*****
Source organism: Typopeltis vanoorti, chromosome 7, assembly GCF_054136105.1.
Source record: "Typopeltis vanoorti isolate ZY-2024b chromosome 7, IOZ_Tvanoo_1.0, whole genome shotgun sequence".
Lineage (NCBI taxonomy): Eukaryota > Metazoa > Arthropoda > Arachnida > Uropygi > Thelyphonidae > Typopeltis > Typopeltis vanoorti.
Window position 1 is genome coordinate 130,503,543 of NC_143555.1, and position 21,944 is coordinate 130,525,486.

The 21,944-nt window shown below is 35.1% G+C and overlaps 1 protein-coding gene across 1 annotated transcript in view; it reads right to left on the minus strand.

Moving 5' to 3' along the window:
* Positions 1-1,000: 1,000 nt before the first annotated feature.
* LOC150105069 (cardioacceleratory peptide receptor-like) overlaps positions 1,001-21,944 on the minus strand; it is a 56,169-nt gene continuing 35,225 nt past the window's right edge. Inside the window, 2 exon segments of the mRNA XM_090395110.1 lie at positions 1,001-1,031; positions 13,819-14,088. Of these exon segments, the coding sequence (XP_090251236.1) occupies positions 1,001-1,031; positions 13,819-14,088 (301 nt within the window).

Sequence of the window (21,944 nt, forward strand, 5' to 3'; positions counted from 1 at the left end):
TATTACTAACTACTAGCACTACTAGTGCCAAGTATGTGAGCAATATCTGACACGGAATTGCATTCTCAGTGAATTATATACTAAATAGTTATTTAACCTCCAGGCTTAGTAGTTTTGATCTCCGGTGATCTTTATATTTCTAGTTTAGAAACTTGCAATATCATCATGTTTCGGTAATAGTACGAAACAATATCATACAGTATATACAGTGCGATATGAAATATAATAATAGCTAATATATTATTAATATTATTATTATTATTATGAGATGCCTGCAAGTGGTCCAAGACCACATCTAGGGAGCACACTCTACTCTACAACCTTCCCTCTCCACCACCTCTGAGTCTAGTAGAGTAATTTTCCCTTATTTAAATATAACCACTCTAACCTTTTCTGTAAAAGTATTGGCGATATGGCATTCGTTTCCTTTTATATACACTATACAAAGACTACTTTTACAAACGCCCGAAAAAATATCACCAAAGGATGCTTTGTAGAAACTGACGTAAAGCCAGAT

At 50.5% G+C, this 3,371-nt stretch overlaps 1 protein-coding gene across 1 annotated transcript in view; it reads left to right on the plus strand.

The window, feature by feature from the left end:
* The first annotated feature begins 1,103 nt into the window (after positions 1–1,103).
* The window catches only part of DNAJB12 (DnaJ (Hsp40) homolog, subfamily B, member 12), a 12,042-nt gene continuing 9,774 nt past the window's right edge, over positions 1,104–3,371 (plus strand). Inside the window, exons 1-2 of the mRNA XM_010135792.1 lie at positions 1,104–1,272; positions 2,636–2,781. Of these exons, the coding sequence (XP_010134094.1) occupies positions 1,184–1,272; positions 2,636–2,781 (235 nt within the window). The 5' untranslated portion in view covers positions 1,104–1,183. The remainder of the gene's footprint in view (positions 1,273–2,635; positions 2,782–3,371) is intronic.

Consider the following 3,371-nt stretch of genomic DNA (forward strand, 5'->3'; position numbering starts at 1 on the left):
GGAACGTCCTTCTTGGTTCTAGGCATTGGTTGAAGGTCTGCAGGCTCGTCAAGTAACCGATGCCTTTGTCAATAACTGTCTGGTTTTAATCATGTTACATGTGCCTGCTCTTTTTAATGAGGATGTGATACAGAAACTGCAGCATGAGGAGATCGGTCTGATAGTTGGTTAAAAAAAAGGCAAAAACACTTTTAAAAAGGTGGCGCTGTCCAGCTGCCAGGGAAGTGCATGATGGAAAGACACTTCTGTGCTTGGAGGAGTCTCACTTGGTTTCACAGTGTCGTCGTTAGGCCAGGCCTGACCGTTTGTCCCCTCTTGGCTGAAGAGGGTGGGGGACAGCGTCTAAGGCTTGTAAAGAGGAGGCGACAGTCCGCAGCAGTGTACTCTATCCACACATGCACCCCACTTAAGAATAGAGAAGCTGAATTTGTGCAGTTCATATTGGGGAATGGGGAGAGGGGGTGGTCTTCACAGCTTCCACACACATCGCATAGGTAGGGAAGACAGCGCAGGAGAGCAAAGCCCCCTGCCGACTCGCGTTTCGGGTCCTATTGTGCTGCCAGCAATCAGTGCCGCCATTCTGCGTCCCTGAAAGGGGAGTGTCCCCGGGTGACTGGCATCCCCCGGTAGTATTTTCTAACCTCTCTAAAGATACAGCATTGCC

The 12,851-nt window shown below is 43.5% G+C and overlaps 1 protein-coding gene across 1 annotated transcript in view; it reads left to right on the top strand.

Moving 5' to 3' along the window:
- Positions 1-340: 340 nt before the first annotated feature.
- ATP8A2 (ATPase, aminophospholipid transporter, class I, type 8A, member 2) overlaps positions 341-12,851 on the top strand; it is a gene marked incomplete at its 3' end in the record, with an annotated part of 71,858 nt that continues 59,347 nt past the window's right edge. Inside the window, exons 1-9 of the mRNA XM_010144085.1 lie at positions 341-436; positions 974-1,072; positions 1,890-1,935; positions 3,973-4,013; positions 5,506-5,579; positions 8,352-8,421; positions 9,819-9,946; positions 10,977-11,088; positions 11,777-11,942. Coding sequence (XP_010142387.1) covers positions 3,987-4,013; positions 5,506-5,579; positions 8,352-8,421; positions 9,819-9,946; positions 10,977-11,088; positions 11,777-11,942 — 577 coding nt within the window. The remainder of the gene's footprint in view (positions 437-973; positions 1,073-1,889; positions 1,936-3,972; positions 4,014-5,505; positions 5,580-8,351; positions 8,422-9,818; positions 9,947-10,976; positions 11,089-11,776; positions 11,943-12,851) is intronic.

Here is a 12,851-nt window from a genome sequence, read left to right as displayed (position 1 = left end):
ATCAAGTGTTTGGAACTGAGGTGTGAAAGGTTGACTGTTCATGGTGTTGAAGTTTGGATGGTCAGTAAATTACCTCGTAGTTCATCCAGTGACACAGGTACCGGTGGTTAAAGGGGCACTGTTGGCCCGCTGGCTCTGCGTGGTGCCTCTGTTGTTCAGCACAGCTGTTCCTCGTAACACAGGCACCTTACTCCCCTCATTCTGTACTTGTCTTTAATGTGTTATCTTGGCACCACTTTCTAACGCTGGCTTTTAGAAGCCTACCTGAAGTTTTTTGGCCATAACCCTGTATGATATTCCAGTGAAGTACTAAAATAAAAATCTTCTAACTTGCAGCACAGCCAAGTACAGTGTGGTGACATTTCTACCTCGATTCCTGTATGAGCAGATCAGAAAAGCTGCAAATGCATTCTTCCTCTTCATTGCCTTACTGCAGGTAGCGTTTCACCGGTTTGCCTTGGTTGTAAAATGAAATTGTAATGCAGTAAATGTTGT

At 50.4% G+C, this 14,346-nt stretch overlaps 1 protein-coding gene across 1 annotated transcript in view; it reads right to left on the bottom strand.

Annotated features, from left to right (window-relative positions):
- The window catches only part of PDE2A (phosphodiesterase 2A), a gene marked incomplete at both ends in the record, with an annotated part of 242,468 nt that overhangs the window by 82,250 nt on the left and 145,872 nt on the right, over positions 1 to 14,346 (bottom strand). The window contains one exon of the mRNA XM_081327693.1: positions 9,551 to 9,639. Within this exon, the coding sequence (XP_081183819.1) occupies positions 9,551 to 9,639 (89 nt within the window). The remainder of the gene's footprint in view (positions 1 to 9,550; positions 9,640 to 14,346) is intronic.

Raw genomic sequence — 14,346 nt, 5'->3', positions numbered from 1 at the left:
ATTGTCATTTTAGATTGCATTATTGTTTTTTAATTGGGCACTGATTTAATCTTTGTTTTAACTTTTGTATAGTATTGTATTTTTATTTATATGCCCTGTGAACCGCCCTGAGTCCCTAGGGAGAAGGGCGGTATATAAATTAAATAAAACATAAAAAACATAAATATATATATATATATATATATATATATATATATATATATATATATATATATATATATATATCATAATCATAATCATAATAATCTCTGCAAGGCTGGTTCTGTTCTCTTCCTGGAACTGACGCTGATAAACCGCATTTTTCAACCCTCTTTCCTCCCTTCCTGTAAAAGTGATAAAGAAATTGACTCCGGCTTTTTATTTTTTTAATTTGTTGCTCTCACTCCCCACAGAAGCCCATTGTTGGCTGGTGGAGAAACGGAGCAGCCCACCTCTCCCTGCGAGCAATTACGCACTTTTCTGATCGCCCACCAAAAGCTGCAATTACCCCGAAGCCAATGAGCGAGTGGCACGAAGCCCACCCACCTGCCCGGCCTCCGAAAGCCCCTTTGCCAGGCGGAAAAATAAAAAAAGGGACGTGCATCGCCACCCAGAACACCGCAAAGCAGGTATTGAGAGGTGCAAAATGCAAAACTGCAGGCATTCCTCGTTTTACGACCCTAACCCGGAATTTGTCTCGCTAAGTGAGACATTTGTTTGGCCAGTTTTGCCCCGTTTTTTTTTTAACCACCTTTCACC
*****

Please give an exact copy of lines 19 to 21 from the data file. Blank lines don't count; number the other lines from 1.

- Positions 1-340: 340 nt before the first annotated feature.
- ATP8A2 (ATPase, aminophospholipid transporter, class I, type 8A, member 2) overlaps positions 341-12,851 on the top strand; it is a gene marked incomplete at its 3' end in the record, with an annotated part of 71,858 nt that continues 59,347 nt past the window's right edge. Inside the window, exons 1-9 of the mRNA XM_010144085.1 lie at positions 341-436; positions 974-1,072; positions 1,890-1,935; positions 3,973-4,013; positions 5,506-5,579; positions 8,352-8,421; positions 9,819-9,946; positions 10,977-11,088; positions 11,777-11,942. Coding sequence (XP_010142387.1) covers positions 3,987-4,013; positions 5,506-5,579; positions 8,352-8,421; positions 9,819-9,946; positions 10,977-11,088; positions 11,777-11,942 — 577 coding nt within the window. The remainder of the gene's footprint in view (positions 437-973; positions 1,073-1,889; positions 1,936-3,972; positions 4,014-5,505; positions 5,580-8,351; positions 8,422-9,818; positions 9,947-10,976; positions 11,089-11,776; positions 11,943-12,851) is intronic.

Here is a 12,851-nt window from a genome sequence, read left to right as displayed (position 1 = left end):